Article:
We all know accounting profit figures can be “massaged” to some extent but I prefer nowadays to describe accounting profits as malleable.
The term malleable creates a direct analogy between accounting profits and the forging of metal i.e.”able to be hammered or pressed into shape without breaking or cracking.”
An accountant pursuing aggressive earnings management will bend the rules as far as possible without breaking but it appears that accounting regulators have been allowing a degree of flexibility that would make a yoga instructor proud.
As one example, a sample of 380 of the S&P 500 companies reported a 2015 6.6% growth in non-GAAP* profit and yet had an 11% decline in GAAP profit (Ciesielski, J., 2016).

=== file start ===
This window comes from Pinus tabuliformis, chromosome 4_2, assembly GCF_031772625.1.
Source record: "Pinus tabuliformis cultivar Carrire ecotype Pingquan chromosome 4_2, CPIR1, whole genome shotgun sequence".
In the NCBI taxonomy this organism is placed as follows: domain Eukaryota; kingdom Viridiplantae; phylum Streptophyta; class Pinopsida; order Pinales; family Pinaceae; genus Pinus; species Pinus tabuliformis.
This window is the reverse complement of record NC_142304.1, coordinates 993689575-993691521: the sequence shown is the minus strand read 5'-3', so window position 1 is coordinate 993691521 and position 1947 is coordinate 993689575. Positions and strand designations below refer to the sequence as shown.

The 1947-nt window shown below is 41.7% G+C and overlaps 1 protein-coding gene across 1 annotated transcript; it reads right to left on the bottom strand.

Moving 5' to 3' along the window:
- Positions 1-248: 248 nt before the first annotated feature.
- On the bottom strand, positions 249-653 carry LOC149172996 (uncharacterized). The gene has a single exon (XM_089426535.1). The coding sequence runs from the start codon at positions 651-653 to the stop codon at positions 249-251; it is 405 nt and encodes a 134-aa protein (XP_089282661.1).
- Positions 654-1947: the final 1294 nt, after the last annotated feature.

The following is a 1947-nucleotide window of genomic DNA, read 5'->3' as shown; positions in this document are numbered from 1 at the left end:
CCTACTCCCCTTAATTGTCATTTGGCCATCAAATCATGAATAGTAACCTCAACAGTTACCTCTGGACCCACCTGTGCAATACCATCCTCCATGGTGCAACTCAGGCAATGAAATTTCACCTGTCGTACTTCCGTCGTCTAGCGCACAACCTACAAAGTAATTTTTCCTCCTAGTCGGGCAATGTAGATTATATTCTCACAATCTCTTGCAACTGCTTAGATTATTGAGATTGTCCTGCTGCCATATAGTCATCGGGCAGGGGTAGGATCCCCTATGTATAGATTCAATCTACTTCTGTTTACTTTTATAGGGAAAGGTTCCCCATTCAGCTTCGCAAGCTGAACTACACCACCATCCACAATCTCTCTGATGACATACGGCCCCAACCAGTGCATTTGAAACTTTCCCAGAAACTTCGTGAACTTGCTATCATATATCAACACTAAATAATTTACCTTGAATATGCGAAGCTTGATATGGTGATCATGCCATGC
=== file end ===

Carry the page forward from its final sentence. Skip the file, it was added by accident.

* GAAP: Generally Accepted Accounting Principles (essentially the accounting rules for a given jurisdiction).
Fake-news and post-truth became popular media terms in 2016/2017. It seems that we are now able to apply these terms retrospectively to a lot of financial statements from the last few years. In Europe, ESMA have produced guidelines on the use of Alternative Performance Measures (APMs) in Financial Statements but it is still too early to tell how effective these guidelines will be (see other blog posts for further information).
For those interested, I have attached links to two related short articles from The Economist and The New York Times:
The New York Times